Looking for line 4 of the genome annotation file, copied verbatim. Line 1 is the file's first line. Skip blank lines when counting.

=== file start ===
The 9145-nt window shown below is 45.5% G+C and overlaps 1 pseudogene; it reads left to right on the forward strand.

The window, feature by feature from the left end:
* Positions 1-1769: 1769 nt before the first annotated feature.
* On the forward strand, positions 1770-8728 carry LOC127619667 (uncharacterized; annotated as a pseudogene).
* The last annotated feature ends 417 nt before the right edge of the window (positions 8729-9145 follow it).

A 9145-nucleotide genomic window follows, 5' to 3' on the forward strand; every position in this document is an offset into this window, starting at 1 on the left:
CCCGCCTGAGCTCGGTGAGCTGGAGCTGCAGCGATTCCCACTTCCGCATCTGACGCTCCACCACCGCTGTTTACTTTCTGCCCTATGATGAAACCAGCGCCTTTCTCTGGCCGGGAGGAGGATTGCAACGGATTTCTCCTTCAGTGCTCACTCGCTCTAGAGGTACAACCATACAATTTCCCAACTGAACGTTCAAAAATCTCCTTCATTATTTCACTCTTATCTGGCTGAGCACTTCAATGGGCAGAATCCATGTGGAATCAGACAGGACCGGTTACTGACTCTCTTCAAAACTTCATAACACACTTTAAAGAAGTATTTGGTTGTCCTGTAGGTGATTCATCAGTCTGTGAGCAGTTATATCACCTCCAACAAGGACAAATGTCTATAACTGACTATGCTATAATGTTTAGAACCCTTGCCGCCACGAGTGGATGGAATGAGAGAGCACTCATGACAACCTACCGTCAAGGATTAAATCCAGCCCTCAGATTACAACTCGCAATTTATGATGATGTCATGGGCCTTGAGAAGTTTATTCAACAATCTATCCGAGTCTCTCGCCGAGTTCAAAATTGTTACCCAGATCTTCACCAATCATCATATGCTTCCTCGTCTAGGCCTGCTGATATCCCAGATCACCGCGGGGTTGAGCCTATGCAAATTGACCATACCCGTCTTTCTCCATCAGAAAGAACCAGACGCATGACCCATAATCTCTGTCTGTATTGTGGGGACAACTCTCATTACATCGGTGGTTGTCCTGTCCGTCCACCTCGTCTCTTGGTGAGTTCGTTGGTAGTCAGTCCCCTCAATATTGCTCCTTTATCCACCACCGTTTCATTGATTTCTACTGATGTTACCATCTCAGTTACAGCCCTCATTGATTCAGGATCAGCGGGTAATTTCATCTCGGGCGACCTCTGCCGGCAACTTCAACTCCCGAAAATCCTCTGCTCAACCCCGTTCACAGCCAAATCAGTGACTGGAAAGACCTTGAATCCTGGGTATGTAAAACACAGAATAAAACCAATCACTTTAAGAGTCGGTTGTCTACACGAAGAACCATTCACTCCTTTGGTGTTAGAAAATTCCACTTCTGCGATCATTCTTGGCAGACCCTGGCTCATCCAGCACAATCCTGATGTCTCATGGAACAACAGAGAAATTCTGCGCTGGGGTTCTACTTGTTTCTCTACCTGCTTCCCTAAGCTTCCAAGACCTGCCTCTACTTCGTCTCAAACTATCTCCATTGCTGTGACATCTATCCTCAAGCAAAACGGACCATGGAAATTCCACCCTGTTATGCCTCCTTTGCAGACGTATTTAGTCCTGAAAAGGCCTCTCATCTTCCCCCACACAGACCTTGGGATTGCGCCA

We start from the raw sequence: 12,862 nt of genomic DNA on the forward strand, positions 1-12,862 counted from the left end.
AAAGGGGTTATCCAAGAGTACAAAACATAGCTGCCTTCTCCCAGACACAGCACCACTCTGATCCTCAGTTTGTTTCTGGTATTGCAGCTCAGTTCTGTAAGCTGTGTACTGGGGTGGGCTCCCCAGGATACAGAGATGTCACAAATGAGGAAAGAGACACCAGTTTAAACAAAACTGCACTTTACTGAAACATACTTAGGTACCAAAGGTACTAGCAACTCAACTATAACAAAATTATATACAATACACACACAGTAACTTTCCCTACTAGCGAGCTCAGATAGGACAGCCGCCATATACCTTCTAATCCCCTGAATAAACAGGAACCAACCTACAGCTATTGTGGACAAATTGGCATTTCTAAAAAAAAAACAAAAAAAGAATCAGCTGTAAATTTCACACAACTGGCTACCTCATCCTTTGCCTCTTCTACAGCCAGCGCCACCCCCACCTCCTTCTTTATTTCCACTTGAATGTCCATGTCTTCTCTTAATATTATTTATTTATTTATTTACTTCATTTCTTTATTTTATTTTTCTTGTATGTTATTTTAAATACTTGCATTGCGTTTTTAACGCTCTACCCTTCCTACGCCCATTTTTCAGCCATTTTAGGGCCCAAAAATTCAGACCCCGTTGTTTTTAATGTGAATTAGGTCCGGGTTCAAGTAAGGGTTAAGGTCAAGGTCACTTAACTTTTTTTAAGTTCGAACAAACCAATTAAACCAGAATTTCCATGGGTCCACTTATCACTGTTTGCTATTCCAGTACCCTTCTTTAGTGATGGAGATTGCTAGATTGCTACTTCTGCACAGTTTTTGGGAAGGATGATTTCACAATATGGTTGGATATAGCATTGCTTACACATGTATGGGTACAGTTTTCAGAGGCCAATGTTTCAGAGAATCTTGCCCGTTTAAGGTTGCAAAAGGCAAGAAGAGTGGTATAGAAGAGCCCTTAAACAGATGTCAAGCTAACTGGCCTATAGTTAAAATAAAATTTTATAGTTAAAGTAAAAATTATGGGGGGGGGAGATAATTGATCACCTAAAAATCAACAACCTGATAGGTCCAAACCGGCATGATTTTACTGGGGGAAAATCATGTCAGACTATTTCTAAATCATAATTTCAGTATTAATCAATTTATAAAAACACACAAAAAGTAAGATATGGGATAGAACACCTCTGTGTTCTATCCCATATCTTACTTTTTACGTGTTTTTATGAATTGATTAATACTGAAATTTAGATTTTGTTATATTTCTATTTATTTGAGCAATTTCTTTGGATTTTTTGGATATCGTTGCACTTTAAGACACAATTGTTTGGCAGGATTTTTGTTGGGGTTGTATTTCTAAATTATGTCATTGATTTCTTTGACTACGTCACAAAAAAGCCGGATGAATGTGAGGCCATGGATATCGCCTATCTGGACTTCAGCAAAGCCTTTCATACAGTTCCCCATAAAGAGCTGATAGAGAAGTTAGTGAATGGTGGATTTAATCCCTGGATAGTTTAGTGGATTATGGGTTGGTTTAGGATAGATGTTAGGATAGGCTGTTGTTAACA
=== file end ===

* On the forward strand, positions 1770-8728 carry LOC127619667 (uncharacterized; annotated as a pseudogene).